you were sent, because the people to whom you were sent didn’t know what you
looked like, and they didn’t know who you were, and they didn’t know why you had
been sent, and they didn’t know what your credentials were. And so letters of
commendation were sent in order to attest to the standing and to the legitimacy
of people who were doing significant errands. And so Paul is giving a
commendation to Phoebe because she is doing something very important. We’re
going to see what it was that she was doing in just a few moments, but this is
the background of this commendation.

By reading between the lines, we can learn three or four things about Phoebe.
First of all, it is very probable that Phoebe is the one who is carrying this
letter–this letter from Paul to the Romans to the Romans. Now, how do we know
that? We know because of Romans 16:1. Why else would Paul have commended her to
the church at Rome unless she was on an errand of great significance for Paul to
the Roman church? The very fact that he is commending her suggests that she is
on a very important errand. Otherwise the commendation seems unnecessary.

Secondly, it is very probable that Phoebe was a Gentile woman–maybe even a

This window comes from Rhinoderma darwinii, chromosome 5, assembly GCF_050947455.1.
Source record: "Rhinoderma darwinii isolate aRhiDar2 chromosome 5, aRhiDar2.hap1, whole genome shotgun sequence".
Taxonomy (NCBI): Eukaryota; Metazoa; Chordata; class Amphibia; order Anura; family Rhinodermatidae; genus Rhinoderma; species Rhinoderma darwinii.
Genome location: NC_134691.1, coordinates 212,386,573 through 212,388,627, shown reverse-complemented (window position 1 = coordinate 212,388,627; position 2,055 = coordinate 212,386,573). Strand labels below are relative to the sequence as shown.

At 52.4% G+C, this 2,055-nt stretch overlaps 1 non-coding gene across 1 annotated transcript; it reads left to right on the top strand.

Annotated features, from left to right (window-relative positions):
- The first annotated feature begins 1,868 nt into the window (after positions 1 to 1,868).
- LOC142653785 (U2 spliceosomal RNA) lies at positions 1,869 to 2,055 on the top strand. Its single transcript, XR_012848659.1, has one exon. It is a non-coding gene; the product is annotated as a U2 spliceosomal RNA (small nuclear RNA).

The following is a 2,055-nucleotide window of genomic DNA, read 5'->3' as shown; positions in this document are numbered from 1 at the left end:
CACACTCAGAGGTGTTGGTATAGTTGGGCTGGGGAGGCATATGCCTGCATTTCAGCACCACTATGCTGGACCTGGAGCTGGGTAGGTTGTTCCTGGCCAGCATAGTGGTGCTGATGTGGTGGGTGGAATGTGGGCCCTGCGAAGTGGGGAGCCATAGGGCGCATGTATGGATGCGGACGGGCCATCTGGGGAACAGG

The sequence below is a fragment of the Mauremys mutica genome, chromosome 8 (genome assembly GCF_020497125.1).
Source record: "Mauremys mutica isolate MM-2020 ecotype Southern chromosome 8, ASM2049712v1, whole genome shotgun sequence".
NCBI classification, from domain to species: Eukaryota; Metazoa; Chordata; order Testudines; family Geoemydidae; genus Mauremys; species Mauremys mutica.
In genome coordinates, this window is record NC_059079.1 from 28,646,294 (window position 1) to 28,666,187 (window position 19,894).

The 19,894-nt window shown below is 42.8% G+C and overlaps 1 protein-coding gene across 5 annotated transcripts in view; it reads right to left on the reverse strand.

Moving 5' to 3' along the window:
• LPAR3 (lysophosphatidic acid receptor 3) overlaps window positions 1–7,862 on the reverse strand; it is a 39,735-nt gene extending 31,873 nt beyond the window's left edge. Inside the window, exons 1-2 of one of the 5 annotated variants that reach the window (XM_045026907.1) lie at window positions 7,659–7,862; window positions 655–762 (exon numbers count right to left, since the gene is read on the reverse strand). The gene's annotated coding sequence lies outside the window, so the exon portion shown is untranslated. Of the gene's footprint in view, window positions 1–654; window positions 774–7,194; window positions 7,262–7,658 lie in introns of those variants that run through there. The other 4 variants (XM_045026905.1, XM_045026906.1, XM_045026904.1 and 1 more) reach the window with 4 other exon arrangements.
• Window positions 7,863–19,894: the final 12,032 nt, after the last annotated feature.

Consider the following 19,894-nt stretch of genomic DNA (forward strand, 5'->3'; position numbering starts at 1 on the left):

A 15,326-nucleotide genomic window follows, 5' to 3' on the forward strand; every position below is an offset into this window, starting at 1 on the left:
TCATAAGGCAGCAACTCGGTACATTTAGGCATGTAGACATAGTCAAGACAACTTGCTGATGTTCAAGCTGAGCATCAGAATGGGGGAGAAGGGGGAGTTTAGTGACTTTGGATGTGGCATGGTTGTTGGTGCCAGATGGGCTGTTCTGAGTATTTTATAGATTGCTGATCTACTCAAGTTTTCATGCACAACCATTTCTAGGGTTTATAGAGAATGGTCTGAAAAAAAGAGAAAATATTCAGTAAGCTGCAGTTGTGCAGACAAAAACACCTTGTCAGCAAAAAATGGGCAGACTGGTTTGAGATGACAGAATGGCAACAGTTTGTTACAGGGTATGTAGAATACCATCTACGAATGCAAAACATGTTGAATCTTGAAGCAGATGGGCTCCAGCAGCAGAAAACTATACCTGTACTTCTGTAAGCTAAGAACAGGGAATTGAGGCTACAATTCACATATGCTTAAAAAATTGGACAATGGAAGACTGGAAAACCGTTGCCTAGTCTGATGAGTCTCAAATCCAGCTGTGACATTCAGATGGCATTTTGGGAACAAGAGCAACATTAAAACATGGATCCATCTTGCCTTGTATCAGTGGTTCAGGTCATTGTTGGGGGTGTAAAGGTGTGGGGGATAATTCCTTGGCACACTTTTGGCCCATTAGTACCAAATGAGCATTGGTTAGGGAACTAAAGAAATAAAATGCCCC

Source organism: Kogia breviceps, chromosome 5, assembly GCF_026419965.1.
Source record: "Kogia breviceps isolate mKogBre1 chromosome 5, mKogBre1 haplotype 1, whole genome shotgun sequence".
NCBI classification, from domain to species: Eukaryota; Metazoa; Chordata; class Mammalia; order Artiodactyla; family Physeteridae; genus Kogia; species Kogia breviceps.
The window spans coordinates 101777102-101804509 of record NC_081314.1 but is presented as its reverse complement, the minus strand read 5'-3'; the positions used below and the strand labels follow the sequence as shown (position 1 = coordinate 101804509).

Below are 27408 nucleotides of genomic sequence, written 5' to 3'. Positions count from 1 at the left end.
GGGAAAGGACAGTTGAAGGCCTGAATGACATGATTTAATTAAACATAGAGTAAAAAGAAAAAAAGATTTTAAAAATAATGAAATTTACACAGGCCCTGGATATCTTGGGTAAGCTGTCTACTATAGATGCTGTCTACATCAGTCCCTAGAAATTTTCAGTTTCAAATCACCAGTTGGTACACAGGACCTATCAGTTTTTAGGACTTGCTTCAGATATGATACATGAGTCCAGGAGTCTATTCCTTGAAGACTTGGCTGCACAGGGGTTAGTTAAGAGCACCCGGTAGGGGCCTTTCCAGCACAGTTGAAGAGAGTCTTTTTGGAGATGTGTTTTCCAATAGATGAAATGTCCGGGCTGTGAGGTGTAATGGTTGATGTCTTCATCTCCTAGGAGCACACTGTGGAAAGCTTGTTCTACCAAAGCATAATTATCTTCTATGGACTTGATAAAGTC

freed servant. Why? Because Phoebe’s name derives from pagan Greco-Roman
mythology. It was common for masters to name their servant this name in Phoebe’s
time, and it is unlikely that a Jewish family would have named their daughter
after a Greco-Roman mythological figure because of fidelity to the one true God;
and so, it is very likely that Phoebe was a Gentile Christian. She had been
converted into the church there in Cenchrea through the ministry of the word and
came from a Gentile background.

Thirdly, it is also very likely that she was a very wealthy businesswoman not
unlike Lydia in Acts 16. Why do I say that? Well, because she’s on a visit to
Rome and Paul doesn’t tell us who those are who are with her. If she had been
accompanied by a number of other members in the church, surely Paul at this time
would have said, “Receive not only Phoebe but receive these other members of the
church who are with her.” This apparently indicates that Phoebe was doing well